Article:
Important echoes of these discussions can be traced back in the Jewish medieval philosophy, both in the kalām and in the Neoplatonic schools. For example, in the ninth and tenth centuries, Saadhia Gaon (Wolfson 1946) and Isaac Israeli (Zonta 2002) both rejected the Arabic mutakallimūn’s atomism. During the following centuries, Judah Halevi, Ibn Daud, Maimonides, Gersonides, and Crescas also argued against Arabic atomism. Maimonides’ criticism in Chaps. 71–76 of book I of his Guide of the Perplexed is probably the better-known among them and is mostly directed against occasionalism and continuous Creation of the World. As Tamar Rudavsky has shown (Rudavsky 2000), Jewish discussions about continua of space and time are related to the theological problem of creation, as was already the case in the Arabic tradition. Although denying the eternity of the world, they contend that creationism does not necessarily imply atomism about time and matter. This is problematic for them because their argumentation for the non-eternity of the world is reminiscent of Zeno’s paradoxes and is probably derived from Philoponus’ book Against Aristotle on the Eternity of the World, where Zeno’s paradoxes are used against the eternity thesis. If the world were eternal, then an infinite time would have been passed through, which is impossible; therefore the world’s temporality is finite in some sense. But this argument could also be used in favor of atomism and finitism, as will be the case in the Latin world, which we shall see later. Strangely enough they denied on the one hand the eternity of the world with some kind of atomist argument while accepting on the other hand the infinite divisibility of the continuum.
If we now focus on western Latin philosophy, it appears that atomism never really ceased to exist during the Middle Ages. Concerning the myth of Bracciolini, it must be noticed, as Philippe has shown in his pioneering study (Philippe 1895, 1896), that Lucretius’ poem was copied and discussed throughout the Middle Ages with no interruption from the era of the Church Fathers to the twelfth century. The same is also true for Epicurus, whose works were partially known through a still longer chain of intermediate sources (Cicero, Lactantius, St. Jerome, St. Ambrose, St. Augustine). In the twelfth century, John of Salisbury dealt with Epicureanism in his Metalogicon and in his Entheticus, where he tried to refute its principal tenets. On the contrary, we find a defense of Lucretius and the Epicureans in the works of William of Conches, notably in his Dragmaticon philosophiae where he quotes passages from Lucretius’ De natura rerum.
When the Epicureans said that the earth consists of atoms, they were correct. But it must be regarded as a fable when they said that those atoms were without beginning and ‘flew to and fro separately through the great void’, then massed themselves into four great bodies. For nothing can be without beginning and place except God.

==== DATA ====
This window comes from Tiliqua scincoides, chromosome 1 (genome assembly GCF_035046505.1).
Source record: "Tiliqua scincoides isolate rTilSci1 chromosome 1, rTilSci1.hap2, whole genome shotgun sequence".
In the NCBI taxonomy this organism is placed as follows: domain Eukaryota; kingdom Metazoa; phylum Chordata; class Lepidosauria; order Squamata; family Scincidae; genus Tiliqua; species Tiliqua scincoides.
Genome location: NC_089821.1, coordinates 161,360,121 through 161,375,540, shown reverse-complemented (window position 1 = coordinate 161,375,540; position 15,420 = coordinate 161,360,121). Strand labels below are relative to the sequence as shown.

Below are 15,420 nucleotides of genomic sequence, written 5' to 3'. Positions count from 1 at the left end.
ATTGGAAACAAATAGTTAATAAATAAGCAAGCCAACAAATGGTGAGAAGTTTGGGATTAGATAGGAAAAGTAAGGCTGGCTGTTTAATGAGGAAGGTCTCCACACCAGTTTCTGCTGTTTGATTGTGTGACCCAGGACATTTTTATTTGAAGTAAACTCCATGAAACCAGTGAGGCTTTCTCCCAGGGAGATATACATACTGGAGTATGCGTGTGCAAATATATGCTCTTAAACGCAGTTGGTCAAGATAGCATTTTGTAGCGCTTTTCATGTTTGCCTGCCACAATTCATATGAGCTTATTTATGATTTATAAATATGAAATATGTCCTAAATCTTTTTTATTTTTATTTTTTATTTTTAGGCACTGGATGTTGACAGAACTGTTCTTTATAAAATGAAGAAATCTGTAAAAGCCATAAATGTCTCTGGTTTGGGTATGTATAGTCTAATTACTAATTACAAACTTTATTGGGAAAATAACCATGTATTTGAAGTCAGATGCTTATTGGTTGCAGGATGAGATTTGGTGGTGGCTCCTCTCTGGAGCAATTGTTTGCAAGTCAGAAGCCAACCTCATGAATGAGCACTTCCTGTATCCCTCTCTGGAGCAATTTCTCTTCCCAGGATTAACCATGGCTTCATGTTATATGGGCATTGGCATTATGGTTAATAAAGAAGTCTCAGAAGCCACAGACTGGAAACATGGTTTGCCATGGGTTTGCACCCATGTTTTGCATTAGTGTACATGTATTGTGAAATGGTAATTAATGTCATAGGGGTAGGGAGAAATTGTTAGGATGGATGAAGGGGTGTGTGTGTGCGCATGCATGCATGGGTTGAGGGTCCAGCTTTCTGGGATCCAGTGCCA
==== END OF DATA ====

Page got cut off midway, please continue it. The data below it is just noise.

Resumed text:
This atomist lecture of Creation has never been more detailed until the fourteenth century. What is more, some twelfth-century thinkers, such as William of Champeaux and Peter Abelard, also defended the existence of indivisibles in the continuum in their commentaries on Aristotle’s Categories, in the chapter on quantity (King 2004). Indeed, they suggested reading Aristotle’s view on the continuum with Boethius’ treatise On Arithmetic, which was a Latin translation of the neo-Pythagorean mathematician Nicomachus of Gerasa. Boethius presented a general theory of the derivation of magnitudes from points, which were thought of as units with a particular position in space and called “atoms.” As a result, three-dimensional geometric figures, i.e., solids or bodies, are at the same time continuous and metaphysically constituted of points.
The divisibility of a continuum and the notion of infinite remained of great interest during the thirteenth century (Trifogli 2002), but no atomist theory of matter and time can be found during this period, except in Robert Grosseteste’s metaphysics of light. Indeed, in his De luce and in his Notes on the Physics, the Bishop of Lincoln explains that God created the world from a single point of light multiplied infinitely in all directions. As a result, every part of the material world, and every magnitude, is composed of these points, which were multiplied in the first instant of the world (Lewis 2005). Grosseteste clearly defends the Boethian derivation of magnitudes from points, but with his metaphysics of light, he also gave a new theoretical tool in order to answer the many arguments against atomism coming from Aristotle’s Physics and Arabic sources, such as Al-Ghazali’s Metaphysics, which gives a summary of Avicenna’s arguments against the Mutakallimūn (Robert 2017).
After the thirteenth century, the main sources for this renewal of intense reflections on atoms were not Epicurus or Lucretius, but rather Democritus through the newly translated texts of Aristotle into Latin where the composition and division of a continuous quantity are discussed (Physics, On Heavens, On Generation and Corruption). Can a continuum be divided infinitely? Is it composed of indivisibles? Aristotle argued against Leucippus and Democritus that if the world were made of atoms, it would be impossible to explain how they can form continuous magnitudes. The world would be totally discrete. Atoms either have a magnitude or not. If they have it, they are divisible and then ad infinitum. But if they do not have any magnitude, they cannot form continuous magnitudes because they cannot be in contact (Physics, 231 a26–b6), for if two things are in contact they either touch (1) part to part, (2) part to whole, or (3) whole to whole. The two first possibilities must be rejected for atoms because they do not have any parts by definition. And if they touch whole to whole, it would mean that they are superposed, and therefore they cannot form a new magnitude. Contrarily to thirteenth-century Aristotelians, some fourteenth-century philosophers thought that a continuum can be composed of indivisibles and that it is possible to respond to Aristotle’s arguments.